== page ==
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Victoria Hospital wants association’s injunction rejected

VICTORIAL Hospital Limited has urged the Lusaka High Court to reject an injunction sought by the Old Brenthood Drive Neighbourhood Association meant to restrain it from allowing usage of the hospital as a Covid -19 screening and isolation facility.
Victoria Hospital and four others submitted that they have not caused any nuisance as alleged by the Old Brenthood Drive Neighbourhood Association Chairperson, Alick Sakala as the property was being used as intended, it being a hospital.
This is in a matter where Alick Sakala, the chairperson of the Old Brethood Neighborhood Association has sued Victoria hospital and three leaseholders of a property unit namely for donating the hospital to the government for use as a COVID-19 screening center.
Those jointly sued with the hospital are Sumati Naik, Nimesh Naik and Jamesh Naik.
Mr Sakala claimed that the setting up of tents and other infrastructure intended to be used as a COVID-19 screening and Isolation facility at the property had created grave apprehension to him, other residents and leaseholders owing to the deadly and infectious nature of the virus.
He is seeking an order that the four defendants desist from causing any nuisance or breach of the right to quite enjoyment of the residential area.
But in an affidavit in opposition to affidavit in support of summons for an injunction filed in the Lusaka High Court Mr Naik said the defendants were not in breach of any terms of the lease agreement in respect of the property known as Stand 6983/CL/24.
He stated that the defendants applied for permission to change the use of the property from general residential to institutional (hospital).
Mr Naik stated that the application was approved by the minister of Local Government and Housing and communicated to the defendants by the director of Planning of the Lusaka City Council on September 7 2009.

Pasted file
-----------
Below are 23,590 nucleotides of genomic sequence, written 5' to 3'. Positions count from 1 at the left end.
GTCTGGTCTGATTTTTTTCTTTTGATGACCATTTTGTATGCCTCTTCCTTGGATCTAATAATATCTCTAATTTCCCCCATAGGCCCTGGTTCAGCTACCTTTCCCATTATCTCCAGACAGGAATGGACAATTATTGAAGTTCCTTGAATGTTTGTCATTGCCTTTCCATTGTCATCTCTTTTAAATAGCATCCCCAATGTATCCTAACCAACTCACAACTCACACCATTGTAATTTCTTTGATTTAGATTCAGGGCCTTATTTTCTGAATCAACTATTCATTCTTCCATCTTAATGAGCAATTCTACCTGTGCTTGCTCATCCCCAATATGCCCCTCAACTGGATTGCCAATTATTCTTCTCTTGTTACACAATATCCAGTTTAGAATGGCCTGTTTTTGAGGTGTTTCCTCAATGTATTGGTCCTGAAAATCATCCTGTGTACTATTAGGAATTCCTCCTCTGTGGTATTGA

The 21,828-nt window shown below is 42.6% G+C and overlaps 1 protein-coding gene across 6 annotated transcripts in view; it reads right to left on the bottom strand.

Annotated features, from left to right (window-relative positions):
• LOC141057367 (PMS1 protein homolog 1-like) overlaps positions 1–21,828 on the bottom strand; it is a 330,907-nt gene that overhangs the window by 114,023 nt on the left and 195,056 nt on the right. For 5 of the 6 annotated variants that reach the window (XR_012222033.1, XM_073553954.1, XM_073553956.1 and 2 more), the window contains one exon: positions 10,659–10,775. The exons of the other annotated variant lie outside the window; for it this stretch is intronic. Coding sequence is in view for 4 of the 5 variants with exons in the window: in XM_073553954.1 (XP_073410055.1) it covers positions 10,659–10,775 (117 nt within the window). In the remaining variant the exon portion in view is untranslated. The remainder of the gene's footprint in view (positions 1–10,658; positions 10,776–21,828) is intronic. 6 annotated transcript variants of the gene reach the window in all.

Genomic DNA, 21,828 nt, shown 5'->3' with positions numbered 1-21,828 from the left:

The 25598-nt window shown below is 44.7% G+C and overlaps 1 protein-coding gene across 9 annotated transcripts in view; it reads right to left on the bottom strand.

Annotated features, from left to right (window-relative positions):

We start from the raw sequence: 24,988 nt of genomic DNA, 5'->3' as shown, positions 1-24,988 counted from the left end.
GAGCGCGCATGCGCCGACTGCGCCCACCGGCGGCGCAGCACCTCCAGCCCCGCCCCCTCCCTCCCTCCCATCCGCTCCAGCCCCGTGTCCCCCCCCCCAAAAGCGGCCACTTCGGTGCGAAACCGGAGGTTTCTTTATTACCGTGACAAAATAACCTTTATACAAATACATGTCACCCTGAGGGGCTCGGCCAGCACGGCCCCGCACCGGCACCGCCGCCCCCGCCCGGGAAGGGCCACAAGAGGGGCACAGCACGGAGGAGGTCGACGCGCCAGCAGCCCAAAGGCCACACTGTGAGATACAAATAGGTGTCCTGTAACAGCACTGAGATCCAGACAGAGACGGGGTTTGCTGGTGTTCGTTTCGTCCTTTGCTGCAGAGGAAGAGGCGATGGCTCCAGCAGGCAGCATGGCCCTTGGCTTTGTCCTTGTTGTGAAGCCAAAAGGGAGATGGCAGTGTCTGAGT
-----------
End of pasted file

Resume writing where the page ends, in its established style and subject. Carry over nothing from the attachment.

He stated that the acts complained of were being undertaken by the
Ministry of Health who had taken over the property in line with the
Statutory powers contained in the Public Health Infected Areas) (Coronavirus virus disease 2019) Regulations, Statutory Instrument no. 22 of 2020.
“The defendants should not therefore have been sued by the plaintiff as the acts complained of as against defendants cannot even constitute an actionable nuisance at law,” Mr Naik argued.
He stated that there could be no nuisance where the property was being used for its intended purpose and was aware that the Ministry of Health had put in place reasonable measures to curb any disease spread.
“That further and in any case, I verily believe that the disease cannot be spread in the manner that the plaintiff alleges,” Mr Naik stated.
He stated that the hospital was never closed as alleged by Mr Sakala and explained that the only reason that the hospital stopped operating was because it acquired a bigger facility in Kalundu which still operates to date.
Mr Naik further stated that public good outweighs the private interests of Mr Sakala.
He however urged the court not to entertain the application for injunction as it does not disclose a cause of action.

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